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John Thomas Pirog, Antoine Barbot, Geunyoung Yoon; Impact of Long-Term Neural Adaptation to Ocular Aberrations on Phase Perception. Invest. Ophthalmol. Vis. Sci. 2017;58(8):2495. doi: https://doi.org/.
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© ARVO (1962-2015); The Authors (2016-present)
Optical aberrations degrade the amplitude and phase relationships among spatial frequencies (SFs) in the retinal image. Furthermore, long-term exposure to optical aberrations progressively alters visual processing through neural adaptation mechanisms [Sabesan & Yoon, 2009; Barbot & al., 2016]. The goal of this study is to test the hypothesis that neural compensation for phase shifts between SFs is one of the mechanisms underlying this adaptive process.
Three subjects with Keratoconus (KC)–a corneal disease that progressively degrades optical quality in normally-developed visual systems–were tested under full adaptive optics (AO) correction. Subjects reported the appearance of suprathreshold horizontal compound grating stimuli consisting of a fundamental frequency F (6 c/deg) and a secondary frequency 2F (12 c/deg). We manipulated the relative phase shift between the F and 2F components and asked subjects to judge whether the 2F component was phase shifted upwards or downwards relative to the F. Normal subjects (n=2) were tested under full AO correction and under AO-induced vertical coma (±0.33 and ±0.66 µm). Data were fitted with a Weibull psychometric function to estimate the point-of-subjective equality (PSE)–the phase shift at which subjects perceived the 2F to be upwards or downwards 50% of the time.
Under AO-correction, normal eyes accurately perceived the phase shift in the 2F frequency, with a PSE centered on 0° shift (-0.58±2.4°). Under induced vertical coma, normal eyes’ PSEs shifted either leftward or rightward with negative and positive vertical coma (±0.33 µm: ±11±4.5°; ±0.66 µm: ±24.6±2.4°), respectively. This shift was proportional to the magnitudes of induced coma suggesting that normal eyes are sensitive to alterations in phase relationships. Under full AO-correction, however, KC patients showed substantial alterations in perceived phase relationships, ranging from -16.94° to +26.25°, which may be explained by the habitual large-magnitude ocular aberrations.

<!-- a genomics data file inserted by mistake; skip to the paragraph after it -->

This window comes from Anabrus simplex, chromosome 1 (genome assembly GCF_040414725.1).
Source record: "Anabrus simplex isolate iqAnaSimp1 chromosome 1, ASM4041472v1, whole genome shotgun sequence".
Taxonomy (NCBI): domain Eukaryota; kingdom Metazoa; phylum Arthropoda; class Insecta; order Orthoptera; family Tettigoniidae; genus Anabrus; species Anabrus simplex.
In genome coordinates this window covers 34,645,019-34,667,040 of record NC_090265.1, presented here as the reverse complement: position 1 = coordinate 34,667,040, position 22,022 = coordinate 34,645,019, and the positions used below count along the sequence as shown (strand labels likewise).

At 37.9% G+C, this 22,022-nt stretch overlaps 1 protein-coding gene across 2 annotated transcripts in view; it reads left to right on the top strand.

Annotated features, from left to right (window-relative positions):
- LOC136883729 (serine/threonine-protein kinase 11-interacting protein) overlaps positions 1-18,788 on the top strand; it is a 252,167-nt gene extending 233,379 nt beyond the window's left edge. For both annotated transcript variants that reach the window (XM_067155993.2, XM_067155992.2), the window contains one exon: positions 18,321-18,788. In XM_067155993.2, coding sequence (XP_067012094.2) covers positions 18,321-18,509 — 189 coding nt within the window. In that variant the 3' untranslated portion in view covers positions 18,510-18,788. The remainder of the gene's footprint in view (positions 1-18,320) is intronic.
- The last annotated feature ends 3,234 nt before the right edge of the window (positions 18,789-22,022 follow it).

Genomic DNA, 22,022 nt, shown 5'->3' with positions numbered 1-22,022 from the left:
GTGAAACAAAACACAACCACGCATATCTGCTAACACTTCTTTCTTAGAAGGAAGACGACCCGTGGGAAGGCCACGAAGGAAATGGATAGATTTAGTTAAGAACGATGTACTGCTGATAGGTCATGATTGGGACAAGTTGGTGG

We developed a method to accurately measure and assess sensitivity to phase shifts between SFs under various optical conditions. Our preliminary data additionally shows that under aberration-free conditions, KC eyes show measurable alterations in phase relationships between SFs. Altogether, our findings seem to suggest a neural compensatory mechanism for phase through long-term exposure to ocular aberrations.
This is an abstract that was submitted for the 2017 ARVO Annual Meeting, held in Baltimore, MD, May 7-11, 2017.
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